A randomised controlled comparison of alternative strategies in stroke care
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OriginalversjonKalra, L., Evans, A., Perez, I., Knapp, M., Swift, C., & Donaldson, N. (2005). A randomised controlled comparison of alternative strategies in stroke care. Health Technol Assess, 9(18), iii-iv, 1-79. https://doi.org/10.3310/hta9180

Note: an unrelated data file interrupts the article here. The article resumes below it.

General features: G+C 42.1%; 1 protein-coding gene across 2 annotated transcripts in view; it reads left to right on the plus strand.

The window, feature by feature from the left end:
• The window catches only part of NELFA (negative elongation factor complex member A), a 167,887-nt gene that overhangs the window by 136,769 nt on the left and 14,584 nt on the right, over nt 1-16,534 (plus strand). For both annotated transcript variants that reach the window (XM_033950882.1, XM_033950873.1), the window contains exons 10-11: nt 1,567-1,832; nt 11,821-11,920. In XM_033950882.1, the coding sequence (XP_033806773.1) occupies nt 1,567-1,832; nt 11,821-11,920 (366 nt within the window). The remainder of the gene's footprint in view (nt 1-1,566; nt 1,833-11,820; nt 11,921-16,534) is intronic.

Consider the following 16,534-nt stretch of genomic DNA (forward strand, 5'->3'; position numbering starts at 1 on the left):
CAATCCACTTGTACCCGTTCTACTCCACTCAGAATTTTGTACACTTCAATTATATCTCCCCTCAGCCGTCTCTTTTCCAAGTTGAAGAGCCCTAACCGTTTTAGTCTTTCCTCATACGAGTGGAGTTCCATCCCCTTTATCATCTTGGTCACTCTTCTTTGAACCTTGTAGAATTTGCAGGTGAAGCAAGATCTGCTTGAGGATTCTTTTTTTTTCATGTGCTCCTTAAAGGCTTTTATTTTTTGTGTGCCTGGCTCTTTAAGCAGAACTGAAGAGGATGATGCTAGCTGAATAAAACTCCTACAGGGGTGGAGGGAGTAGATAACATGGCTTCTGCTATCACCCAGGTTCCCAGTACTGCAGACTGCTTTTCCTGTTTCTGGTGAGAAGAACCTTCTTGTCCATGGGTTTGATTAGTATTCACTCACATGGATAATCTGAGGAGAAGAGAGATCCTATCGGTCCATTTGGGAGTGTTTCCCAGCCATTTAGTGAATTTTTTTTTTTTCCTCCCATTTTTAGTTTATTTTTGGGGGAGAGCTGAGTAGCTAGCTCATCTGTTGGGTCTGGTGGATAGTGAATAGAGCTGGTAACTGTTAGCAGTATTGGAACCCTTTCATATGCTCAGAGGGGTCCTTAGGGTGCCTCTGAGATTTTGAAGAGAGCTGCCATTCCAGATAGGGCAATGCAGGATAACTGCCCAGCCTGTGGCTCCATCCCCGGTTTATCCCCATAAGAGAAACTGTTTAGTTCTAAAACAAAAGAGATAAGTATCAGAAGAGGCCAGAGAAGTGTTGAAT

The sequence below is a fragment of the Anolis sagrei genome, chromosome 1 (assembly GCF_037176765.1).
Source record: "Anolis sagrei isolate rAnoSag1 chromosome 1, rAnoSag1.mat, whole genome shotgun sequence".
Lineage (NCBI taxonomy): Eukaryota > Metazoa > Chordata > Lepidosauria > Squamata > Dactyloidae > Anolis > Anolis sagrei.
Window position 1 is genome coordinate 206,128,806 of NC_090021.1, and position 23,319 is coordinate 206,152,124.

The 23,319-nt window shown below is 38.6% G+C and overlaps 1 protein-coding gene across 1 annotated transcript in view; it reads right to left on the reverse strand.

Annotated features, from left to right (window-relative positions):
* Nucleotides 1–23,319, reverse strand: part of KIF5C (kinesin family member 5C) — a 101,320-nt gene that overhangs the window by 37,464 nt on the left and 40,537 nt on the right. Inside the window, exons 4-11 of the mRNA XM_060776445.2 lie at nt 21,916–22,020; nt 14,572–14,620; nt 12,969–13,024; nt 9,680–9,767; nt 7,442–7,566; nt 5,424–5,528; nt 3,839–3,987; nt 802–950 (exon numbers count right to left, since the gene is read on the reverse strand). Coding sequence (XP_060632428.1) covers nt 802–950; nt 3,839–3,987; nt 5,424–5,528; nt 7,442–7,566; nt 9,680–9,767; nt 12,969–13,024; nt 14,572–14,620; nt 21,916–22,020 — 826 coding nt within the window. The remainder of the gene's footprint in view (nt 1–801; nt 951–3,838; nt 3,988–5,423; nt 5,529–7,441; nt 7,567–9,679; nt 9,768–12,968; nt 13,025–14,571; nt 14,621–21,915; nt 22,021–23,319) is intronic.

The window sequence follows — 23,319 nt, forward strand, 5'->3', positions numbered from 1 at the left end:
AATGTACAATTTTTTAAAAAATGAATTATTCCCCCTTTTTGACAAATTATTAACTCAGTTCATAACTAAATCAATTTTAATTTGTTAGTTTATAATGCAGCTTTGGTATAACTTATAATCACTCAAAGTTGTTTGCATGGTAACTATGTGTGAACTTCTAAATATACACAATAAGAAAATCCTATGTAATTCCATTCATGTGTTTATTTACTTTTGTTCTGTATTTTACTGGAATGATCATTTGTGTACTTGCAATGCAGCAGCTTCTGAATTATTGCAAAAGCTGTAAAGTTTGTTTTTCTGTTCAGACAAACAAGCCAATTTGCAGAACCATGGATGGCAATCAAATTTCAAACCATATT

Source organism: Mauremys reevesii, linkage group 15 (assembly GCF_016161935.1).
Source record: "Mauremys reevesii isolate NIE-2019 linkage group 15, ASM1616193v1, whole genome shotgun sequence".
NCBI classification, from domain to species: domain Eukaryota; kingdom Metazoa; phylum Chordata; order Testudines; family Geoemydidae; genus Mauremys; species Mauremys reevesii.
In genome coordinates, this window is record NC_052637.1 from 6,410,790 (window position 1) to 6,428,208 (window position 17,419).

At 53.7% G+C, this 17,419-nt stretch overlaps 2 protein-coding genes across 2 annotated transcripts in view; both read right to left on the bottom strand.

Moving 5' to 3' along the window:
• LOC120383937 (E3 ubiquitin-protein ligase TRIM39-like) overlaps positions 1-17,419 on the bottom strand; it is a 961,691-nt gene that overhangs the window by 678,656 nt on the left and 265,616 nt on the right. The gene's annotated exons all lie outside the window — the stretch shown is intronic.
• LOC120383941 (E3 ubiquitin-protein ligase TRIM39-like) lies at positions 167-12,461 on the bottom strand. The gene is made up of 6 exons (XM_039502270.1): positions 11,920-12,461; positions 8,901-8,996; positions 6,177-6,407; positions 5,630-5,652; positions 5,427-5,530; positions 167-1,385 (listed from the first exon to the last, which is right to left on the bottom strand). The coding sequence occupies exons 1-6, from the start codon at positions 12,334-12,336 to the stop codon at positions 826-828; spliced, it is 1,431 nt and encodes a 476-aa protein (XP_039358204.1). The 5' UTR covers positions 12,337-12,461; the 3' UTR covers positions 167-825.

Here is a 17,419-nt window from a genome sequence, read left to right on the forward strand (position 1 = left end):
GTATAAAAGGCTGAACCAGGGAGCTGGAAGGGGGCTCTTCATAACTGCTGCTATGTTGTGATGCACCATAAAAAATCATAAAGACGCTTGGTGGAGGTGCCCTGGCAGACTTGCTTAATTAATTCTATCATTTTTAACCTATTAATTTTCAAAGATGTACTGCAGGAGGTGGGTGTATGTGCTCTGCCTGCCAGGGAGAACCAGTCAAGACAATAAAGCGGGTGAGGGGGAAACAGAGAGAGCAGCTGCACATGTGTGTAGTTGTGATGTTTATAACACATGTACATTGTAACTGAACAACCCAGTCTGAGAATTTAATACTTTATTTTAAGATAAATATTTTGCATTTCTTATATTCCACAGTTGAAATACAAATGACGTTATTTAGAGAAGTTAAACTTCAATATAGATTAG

Objectives: To compare outcomes between stroke patients managed on the stroke unit, on general wards with stroke team support or at home by specialist domiciliary team and to derive prognostic variables that will identify patients most suitable for management by each strategy. To describe organisational aspects of individual strategies of stroke care and to evaluate cost-effectiveness of each strategy and its acceptability to patients, carers and professionals. Design: Prospective single-blind randomised controlled trial undertaken in patients recruited from a community-based stroke register. Setting: Suburban district in south-east England. Participants: Patients with disabling stroke who could be supported at home. Interventions: The stroke unit gave 24-hour care provided by specialist multidisciplinary team based on clear guidelines for acute care, prevention of complications, rehabilitation and secondary prevention. The stroke team provided management on general wards with specialist team support. The team undertook stroke assessments and advised ward-based nursing and therapy staff on acute care, secondary prevention and rehabilitation aspects. Domiciliary care involved management at home under the supervision of a GP and stroke specialist with support from specialist team and community services. Support was provided for a maximum of 3 months. Main outcome measures: The primary measure was death or institutionalisation at 1 year. Secondary measures were dependence, functional abilities, mood, quality of life, resource use, length of hospital stay, and patient, carer and professional satisfaction. Results: Of the 457 patients randomised, 152 patients were allocated to the stroke unit; 152 patients to stroke team and 153 patients to domiciliary stroke care (average age 76 years, 48% women). The groups were well matched for baseline characteristics, stroke type and severity, level of impairment and initial disability. Fifty-one (34%) patients in the domiciliary group were admitted to hospital after randomisation. Mortality and institutionalisation at 1 year were lower on stroke unit compared with stroke team or domiciliary care. Significantly fewer patients on the stroke unit died compared with those managed by the stroke team. The proportion of patients alive without severe disability at 1 year was also significantly higher on the stroke unit compared with stroke team or domiciliary care. These differences were present at 3 and 6 months after stroke. Stroke survivors managed on the stroke unit showed greater improvement on basic activities of daily living compared with other strategies. Achievement of higher levels of function was not influenced by strategy of care. Quality of life at 3 months was significantly better in stroke unit and domiciliary care patients. There was greater dissatisfaction with care on general wards compared with stroke unit or domiciliary care. Poor outcome with domiciliary care and on general wards was associated with Barthel Index <5, incontinence and, on general wards, age over 75 years. The total costs of stroke per patient over the 12-month period were pound 11,450 for stroke unit, pound 9527 for stroke team and pound 6840 for home care. However, the mean costs per day alive for the stroke unit were significantly less than those for the specialist stroke team patients, but no different from domiciliary care patients. Costs for the domiciliary group were significantly less than for those managed by the specialist stroke team on general wards. Conclusions: Stroke units were found to be more effective than a specialist stroke team or specialist domiciliary care in reducing mortality, institutionalisation and dependence after stroke. A role for specialist domiciliary services for acute stroke is not supported by this study. Management of patients with strokes on general medical wards, even with specialist team input, is not supported by this study. The stroke unit intervention was less costly per patient day alive and more effective than the stroke team intervention. The stroke unit was more effective and of equivalent cost when compared to home care. Hence, the stroke unit is a more cost-effective intervention than either stroke team or home care. Further research is needed to understand processes contributing to the reduction in mortality on stroke units and to determine the generalisability of these results and the factors that will influence the implementation of the findings of this study in clinical practice.